‘I was born in India during WWII. My father was in the RAF and after the war ended, he and some fellow officers formed an airline. I spent my early childhood in Buenos Aires. When I was 12, my father lost all his money, my parents got divorced and my mum and I moved to London.
I quickly became a north London boy, living between my aunt’s in Edgware and my mum’s in Stanmore. At school I was part of a high-spirited bunch of sixth formers: if we weren’t protesting politically, we would be visiting exhibitions, theatre productions or jazz clubs. Living in north London really shaped my taste in music. I met the singer Long John Baldry at Dino’s Café by Edgware station, and stayed talking to him for hours about the blues.
‘Our shop was a magnet for anybody with creative leanings’
At the start of the ’60s I was studying at UCL and getting into freelance journalism. My girlfriend at the time had a large collection of vintage clothes, and regularly scoured secondhand markets like Portobello or Caledonian Road. When the building on King’s Road where I worked as a journalist went belly-up, the landlord asked if I’d like to take it on to sell the clothes. I and my two partners, Sheila Cohen and John Pearse, opened the Granny Takes a Trip boutique in 1966.
These were the days of the so-called “alternative culture”. London was at the epicentre, and we wanted to be part of that revolution. Our shop was a magnet for anybody with creative leanings. We didn’t want to be seen in a sharp uniform like the mods on Carnaby Street: we wanted fashion to be looser and more free-flowing.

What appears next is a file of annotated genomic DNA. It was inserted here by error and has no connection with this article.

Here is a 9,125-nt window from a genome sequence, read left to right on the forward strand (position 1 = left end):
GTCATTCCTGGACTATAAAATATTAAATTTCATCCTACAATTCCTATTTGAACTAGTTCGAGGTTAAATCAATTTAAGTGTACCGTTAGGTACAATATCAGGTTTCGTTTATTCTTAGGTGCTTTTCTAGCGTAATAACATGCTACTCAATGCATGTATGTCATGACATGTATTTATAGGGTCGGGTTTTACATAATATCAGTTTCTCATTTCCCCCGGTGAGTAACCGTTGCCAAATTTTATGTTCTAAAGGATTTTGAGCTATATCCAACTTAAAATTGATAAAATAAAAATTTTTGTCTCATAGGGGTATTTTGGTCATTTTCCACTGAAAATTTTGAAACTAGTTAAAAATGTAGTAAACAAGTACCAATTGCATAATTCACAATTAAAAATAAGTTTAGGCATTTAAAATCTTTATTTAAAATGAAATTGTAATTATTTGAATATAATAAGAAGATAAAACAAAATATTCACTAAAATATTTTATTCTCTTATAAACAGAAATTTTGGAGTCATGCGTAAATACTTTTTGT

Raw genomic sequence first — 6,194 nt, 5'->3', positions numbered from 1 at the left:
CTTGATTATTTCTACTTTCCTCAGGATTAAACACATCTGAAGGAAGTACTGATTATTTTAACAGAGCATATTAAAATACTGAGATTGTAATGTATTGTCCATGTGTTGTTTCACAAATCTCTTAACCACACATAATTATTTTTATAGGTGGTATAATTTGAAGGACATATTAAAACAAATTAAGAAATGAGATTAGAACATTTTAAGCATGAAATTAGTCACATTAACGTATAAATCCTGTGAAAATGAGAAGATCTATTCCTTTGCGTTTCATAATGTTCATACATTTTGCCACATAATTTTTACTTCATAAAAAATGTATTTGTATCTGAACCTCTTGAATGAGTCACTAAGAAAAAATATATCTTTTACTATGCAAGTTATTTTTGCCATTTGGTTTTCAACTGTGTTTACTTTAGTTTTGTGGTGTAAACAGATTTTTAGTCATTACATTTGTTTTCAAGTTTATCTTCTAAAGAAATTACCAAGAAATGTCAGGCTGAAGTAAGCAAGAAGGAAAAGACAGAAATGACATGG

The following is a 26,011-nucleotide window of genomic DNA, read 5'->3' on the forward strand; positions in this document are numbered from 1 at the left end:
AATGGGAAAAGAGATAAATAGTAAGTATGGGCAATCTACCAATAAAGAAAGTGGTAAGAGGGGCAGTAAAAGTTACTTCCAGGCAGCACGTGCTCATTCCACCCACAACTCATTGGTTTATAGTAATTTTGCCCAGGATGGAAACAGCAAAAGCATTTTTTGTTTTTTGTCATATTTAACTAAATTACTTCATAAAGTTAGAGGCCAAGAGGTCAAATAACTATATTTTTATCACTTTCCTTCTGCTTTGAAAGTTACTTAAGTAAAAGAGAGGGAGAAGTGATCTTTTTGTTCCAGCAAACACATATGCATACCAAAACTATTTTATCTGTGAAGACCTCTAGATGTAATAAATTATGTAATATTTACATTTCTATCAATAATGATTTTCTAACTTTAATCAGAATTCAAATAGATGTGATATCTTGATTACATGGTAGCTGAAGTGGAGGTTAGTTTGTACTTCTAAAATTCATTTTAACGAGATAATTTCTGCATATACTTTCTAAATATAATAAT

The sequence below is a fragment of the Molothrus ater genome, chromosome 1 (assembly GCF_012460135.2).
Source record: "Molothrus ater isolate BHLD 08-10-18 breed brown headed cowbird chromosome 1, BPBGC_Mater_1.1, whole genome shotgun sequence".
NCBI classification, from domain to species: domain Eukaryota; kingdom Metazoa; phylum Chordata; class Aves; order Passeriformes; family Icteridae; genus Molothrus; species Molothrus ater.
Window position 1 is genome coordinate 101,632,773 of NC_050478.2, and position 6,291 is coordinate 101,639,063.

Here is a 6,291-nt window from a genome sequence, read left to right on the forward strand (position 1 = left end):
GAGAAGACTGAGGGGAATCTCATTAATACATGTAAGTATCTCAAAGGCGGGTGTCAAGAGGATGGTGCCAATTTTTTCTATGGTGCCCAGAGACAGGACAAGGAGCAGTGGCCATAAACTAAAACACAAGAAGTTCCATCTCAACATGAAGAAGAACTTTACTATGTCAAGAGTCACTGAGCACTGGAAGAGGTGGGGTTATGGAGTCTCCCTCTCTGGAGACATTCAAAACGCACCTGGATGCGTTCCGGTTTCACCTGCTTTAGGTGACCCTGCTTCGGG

‘We chopped a car in half and screwed it on to the shopfront’
Quite often we’d change the shopfronts overnight, staying up all night with pots of paint. At one point we chopped a 1948 Dodge car in half and screwed it on to the shopfront like it was coming out at you. We wanted to titillate passers-by and grab their attention, creating something that was artwork in its own right. Granny’s was more about ideas than making money. Running a shop was not my ambition.
In 1967, the people who ran the UFO Club on Tottenham Court Road asked me to team up with the late artist Michael English to produce a poster for their psychedelic night. As Hapshash and the Coloured Coat, we designed posters for musicians like Jimi Hendrix. We even recorded an avant-garde album. Around 50 of my friends turned up to the studio, tooting horns and making all sorts of noises, while I read out Marvel comic books to make them sound like epic poetry.
After a while, the whole ’60s atmosphere of “peace and love” morphed into something more aggressive and political. My life changed too: I met someone, fell in love, got married, and started painting. I’ve been painting portraits ever since.
I live in London now – I can’t think of any other city with such a strong core of creativity. I hope it stays that way.’
Nigel Waymouth’s designs appear in the exhibition ‘Bamalama Takes a Trip: A Celebration of ’60s Graphic Design’ at Bamalama Music & Movie Posters.
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